The composition is entirely typical of El Greco's saint portraits, with a relatively modest scene reducing these figures to mere humans. Saint Anthony was from Lisbon and El Greco features several items within his scene which help us to identify him. There are the white lilies, and then a book in his other hand, both of which hold symbolic values. The artist himself had only recently moved to Spain at the time of this work but managed to acquire a good number of commissions fairly quickly. Whilst working on one major series which involved nearly a dozen artworks, he was also able to fit in other smaller projects alongside. El Greco would expand his studio because of the growing number of requests and never wanted to displease his patrons by turning projects down. The artist also felt that other artists within his region of Spain would also conspire against him, given the opportunity, and so he wanted to make the most of this successful period while it lasted.
We believe that the book within his grasp is containing an image of the Christ Child. This touch was added after the initial work was complete, but significantly the saint is shown reading the book fairly closely. The entire composition is also carefully angled in a way which provides a pyramid shape to the piece, in a similar manner to how sculptors had worked previously. For example, rather than a face-on depiction, where his outline would run straight down, this posture forces his width to each side of the painting. The hands are delivered in a precise manner, without any of the elongation which appeared regularly in the latter part of his career. El Greco was still learning at the stage of 1580, having moved to Spain to complete some commissions and to also experience new artistic influences which might help to evolve his style yet again. He remains one of the most important artists in Spanish art history, despite being from Crete originally.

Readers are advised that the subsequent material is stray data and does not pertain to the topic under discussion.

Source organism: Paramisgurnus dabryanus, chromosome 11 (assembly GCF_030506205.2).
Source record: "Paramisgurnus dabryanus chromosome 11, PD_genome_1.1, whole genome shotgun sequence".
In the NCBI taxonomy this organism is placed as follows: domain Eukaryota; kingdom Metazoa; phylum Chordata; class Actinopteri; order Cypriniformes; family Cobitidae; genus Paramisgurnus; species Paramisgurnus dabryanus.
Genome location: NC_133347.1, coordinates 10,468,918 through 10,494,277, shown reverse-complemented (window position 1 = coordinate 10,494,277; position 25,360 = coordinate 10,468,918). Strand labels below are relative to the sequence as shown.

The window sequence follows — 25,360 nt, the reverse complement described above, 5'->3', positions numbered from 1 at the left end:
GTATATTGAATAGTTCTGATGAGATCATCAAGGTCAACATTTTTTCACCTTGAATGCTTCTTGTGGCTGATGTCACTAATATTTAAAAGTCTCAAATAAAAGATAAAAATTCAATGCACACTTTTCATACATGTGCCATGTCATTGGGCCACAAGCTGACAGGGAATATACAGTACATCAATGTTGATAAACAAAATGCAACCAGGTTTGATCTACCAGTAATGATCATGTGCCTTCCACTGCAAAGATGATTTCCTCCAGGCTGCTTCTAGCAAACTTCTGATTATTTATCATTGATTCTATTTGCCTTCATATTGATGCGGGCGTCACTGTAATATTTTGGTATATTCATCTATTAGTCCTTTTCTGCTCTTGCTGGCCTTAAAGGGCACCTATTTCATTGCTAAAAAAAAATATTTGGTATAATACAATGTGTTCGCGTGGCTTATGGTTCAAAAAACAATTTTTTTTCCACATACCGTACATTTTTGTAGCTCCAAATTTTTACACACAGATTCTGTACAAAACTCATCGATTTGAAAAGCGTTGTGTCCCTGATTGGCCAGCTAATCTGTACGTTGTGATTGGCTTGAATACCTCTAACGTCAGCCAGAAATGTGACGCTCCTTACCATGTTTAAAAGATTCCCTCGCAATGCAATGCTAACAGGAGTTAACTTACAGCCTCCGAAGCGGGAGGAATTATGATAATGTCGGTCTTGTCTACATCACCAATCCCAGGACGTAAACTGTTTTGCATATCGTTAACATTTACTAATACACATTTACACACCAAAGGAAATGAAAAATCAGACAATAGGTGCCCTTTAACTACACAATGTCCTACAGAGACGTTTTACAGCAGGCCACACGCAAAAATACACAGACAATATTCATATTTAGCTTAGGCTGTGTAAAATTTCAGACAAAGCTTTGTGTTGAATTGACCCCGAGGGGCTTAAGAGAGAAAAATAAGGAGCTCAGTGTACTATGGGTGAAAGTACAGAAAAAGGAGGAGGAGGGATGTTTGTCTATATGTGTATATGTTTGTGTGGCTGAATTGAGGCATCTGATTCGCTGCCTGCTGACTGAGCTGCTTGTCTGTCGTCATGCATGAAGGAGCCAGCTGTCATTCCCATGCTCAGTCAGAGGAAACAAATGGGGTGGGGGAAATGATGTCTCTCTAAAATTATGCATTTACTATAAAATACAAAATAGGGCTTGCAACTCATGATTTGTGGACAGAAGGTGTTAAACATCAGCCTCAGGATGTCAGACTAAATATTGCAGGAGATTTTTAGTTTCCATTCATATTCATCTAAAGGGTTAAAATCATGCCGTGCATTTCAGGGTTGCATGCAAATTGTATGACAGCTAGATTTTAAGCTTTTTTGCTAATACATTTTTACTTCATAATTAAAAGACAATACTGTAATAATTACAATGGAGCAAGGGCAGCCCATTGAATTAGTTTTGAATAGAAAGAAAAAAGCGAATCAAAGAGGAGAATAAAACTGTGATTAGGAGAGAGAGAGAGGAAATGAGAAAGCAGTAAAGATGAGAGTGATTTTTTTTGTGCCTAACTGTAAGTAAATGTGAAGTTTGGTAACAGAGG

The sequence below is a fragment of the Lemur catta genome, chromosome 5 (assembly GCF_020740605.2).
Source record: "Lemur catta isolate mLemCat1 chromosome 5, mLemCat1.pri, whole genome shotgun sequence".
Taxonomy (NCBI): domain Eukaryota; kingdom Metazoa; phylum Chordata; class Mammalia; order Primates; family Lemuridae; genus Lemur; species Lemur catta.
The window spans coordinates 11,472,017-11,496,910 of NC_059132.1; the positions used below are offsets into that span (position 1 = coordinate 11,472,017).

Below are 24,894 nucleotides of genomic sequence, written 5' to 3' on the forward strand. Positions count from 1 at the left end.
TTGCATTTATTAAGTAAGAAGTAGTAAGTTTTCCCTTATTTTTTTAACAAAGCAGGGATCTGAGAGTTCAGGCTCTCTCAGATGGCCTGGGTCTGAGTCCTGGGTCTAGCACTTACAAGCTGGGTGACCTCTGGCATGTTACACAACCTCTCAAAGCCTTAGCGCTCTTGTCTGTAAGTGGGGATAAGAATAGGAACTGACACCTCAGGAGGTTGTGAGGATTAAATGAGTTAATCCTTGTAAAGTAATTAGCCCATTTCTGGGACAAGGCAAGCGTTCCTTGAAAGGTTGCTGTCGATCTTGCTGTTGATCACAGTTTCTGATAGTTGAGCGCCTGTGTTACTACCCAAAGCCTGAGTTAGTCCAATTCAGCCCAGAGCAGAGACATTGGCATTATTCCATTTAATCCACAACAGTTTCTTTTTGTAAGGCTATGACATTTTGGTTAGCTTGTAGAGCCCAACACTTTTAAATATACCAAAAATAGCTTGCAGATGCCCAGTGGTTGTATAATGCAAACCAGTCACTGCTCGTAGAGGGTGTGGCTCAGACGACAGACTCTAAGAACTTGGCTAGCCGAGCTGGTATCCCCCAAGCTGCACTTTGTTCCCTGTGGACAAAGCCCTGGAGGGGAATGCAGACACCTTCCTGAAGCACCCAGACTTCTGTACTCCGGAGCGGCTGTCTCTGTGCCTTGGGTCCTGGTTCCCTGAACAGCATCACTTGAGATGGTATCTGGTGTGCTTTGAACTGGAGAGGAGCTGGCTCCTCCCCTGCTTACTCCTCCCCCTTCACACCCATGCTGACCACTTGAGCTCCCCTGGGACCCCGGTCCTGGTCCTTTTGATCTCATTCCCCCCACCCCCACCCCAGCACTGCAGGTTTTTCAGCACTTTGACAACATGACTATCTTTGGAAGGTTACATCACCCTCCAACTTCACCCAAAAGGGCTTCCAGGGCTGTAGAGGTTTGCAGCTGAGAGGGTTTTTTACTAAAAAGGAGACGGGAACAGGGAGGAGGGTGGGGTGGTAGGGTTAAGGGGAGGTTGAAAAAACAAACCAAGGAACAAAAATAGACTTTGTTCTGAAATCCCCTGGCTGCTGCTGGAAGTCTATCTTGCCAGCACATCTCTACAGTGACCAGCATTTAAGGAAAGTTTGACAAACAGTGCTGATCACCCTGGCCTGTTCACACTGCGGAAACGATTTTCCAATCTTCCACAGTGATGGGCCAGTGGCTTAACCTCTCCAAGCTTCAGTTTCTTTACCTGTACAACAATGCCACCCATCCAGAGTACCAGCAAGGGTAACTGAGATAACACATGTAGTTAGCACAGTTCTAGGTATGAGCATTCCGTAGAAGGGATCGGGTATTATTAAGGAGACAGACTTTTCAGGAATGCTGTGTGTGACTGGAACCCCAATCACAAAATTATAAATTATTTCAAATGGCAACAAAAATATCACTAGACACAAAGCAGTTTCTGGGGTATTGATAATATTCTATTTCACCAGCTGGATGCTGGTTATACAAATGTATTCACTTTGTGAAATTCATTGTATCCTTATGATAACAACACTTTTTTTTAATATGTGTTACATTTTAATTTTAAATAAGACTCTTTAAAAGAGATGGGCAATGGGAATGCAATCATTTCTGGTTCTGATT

This portrait of Saint Anthony of Padua can be found in the prestigious Prado museum in Spain. They host around forty paintings from his career alone, as well as featuring many other major artists. Their main focus is Spanish art, and although El Greco was from Crete, his biggest influence was made within Spain in the second half of his career. Some of the highlights from his career to be found alongside this painting within the Prado include the likes of The Holy Trinity, The Resurrection and Pentecost. He would also influence Diego Velazquez, who himself is featured here just as prominently. El Greco was a respected portrait painter who switched between this genre and religious art for much of his career, rarely feeling the need to work outside of these two content types. He would be rewarded with consistent commissions that kept himself and his studio busy for many decades.